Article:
Wilson’s public rhetoric revolved around music, he also felt strongly that United were hugely responsible for changing perceptions of Manchester around the world.
I was working for Manchester’s City Life magazine in 1999, and in the euphoric immediate aftermath of that night in Barcelona, when I wanted to explore the wider ramifications our unprecedented Treble might have on the city, Wilson, naturally, was one of the first people I turned to. “I think the most amazing thing is that we’re the great Northern industrial city,” he enthused, “and yet what we’re known for is stylish, attacking football. We may be this great industrial centre, but our fame rests on the skill of Best, Law and Charlton, the intuitive exchanges between Cole and Dwight Yorke, and Beckham’s fringe.”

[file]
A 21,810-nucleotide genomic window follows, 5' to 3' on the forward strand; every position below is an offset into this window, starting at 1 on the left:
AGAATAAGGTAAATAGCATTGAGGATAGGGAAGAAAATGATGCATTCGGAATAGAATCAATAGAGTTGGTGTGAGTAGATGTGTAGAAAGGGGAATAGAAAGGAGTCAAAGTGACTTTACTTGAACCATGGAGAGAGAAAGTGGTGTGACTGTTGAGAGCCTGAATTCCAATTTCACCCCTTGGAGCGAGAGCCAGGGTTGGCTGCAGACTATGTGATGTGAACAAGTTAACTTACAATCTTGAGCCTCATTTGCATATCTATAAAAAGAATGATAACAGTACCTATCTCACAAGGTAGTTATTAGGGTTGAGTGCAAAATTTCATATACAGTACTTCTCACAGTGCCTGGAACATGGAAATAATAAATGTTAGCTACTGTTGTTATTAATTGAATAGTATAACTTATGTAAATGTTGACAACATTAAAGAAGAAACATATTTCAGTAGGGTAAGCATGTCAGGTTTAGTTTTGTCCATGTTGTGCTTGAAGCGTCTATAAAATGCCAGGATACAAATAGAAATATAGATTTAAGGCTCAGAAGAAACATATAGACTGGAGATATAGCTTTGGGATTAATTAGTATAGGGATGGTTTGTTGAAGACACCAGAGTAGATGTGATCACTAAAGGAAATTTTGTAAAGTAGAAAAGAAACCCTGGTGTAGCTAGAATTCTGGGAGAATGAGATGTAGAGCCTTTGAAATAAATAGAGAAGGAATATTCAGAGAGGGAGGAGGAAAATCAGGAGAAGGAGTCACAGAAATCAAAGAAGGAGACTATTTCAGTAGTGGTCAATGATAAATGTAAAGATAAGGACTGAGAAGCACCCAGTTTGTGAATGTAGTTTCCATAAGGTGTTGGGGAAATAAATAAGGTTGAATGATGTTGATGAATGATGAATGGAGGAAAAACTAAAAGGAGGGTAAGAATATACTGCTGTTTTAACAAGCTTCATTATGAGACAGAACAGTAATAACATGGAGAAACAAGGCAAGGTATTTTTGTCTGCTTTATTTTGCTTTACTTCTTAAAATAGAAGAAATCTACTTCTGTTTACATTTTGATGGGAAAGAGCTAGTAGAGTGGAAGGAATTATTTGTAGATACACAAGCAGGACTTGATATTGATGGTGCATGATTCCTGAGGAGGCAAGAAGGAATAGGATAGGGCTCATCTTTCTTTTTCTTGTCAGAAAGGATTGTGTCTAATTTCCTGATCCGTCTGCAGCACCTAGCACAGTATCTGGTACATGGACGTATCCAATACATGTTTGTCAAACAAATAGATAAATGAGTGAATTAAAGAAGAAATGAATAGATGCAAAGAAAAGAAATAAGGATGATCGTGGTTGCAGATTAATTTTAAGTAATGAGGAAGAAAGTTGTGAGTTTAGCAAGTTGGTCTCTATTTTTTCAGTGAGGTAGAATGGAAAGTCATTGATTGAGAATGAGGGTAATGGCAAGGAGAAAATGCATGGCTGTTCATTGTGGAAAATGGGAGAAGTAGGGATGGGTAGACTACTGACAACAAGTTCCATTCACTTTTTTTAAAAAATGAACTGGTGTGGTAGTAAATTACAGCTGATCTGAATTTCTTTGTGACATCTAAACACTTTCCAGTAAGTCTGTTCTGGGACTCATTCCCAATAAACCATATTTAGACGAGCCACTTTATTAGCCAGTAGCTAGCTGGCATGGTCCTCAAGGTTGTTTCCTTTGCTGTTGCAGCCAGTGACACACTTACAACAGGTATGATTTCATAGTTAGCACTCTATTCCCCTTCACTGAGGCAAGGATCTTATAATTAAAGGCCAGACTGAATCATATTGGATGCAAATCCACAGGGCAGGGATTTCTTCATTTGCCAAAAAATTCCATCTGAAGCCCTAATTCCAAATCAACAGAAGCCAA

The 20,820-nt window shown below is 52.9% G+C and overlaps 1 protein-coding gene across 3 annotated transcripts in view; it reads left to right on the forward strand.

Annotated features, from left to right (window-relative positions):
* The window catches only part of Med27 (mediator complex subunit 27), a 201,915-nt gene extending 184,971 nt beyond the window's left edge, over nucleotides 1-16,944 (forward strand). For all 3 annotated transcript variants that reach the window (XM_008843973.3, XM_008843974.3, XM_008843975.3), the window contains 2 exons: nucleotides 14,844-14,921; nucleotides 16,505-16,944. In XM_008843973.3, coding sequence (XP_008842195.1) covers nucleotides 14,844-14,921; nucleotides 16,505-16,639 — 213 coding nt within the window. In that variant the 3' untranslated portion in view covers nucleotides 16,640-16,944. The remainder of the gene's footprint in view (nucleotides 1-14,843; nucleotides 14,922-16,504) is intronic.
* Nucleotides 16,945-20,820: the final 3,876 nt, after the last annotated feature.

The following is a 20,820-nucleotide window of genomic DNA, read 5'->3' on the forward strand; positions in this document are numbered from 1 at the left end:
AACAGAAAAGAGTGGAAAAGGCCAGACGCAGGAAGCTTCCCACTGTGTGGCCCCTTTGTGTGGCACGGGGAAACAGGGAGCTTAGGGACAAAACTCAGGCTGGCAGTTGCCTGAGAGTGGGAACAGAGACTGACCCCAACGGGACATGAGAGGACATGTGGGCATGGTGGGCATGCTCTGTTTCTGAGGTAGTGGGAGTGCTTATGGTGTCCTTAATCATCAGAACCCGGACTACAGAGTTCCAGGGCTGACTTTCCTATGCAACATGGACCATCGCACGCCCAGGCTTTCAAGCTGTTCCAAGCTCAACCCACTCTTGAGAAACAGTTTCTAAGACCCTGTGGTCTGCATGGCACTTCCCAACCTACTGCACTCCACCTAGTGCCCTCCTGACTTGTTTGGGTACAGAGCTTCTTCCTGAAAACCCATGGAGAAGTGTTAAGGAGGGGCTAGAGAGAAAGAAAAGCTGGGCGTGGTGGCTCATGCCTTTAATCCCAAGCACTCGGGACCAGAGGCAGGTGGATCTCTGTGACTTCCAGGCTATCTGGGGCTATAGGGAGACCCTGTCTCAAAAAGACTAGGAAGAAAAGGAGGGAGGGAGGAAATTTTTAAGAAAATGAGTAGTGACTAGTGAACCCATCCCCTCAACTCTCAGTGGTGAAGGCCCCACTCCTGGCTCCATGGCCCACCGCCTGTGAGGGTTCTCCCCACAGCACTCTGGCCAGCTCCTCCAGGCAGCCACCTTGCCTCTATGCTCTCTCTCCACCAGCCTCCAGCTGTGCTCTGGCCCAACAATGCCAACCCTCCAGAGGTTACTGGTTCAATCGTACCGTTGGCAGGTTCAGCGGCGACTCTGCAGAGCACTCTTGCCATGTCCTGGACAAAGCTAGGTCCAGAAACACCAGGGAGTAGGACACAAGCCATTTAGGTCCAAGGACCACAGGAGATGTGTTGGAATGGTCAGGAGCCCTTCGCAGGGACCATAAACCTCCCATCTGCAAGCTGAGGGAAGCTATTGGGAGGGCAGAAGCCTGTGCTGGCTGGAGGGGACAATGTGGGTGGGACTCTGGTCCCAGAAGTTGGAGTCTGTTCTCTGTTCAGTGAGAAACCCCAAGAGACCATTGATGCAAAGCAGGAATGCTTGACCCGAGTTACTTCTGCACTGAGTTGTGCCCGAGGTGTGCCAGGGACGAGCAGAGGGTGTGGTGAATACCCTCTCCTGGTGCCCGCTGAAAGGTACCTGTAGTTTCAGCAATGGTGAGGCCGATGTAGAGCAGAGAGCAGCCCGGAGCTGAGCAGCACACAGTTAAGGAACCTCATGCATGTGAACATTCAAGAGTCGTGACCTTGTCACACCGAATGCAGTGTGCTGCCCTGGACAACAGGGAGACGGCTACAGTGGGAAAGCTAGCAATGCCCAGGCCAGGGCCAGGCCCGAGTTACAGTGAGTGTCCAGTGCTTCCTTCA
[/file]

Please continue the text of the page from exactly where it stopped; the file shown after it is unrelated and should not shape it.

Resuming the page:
To Wilson, of course, the style was just as important as the substance. “What I thought was great was not just the victory, but the manner of it,” he stressed, “the style and the shock of the narrative.” As a United fan, as in life, Wilson was by turns infectious and infuriating, never afraid of voicing what might be a minority opinion.
He was, for example, in favour of Rupert Murdoch and Sky’s proposed takeover in 1998. He also argued passionately in favour of players such as Juan Sebastian Veron and Mikael Silvestre, who polarised opinion amongst Reds.
In the autumn of 2002, New York hosted part of the Transatlantic Express festival that promoted Manchester and Liverpool’s music and creative industries. There was a screening of 24 Hour Party People followed by a Q&A with Wilson. He was greeted like a rock star.
United were playing during the festival, and Wilson and his partner Yvette came to Nevada Smiths on Third Avenue to watch the game. As soon as he walked through the door Tony was besieged by ex-pats, desperate to bend his ear about Factory, or their own halcyon days in the Haçienda. It became a bit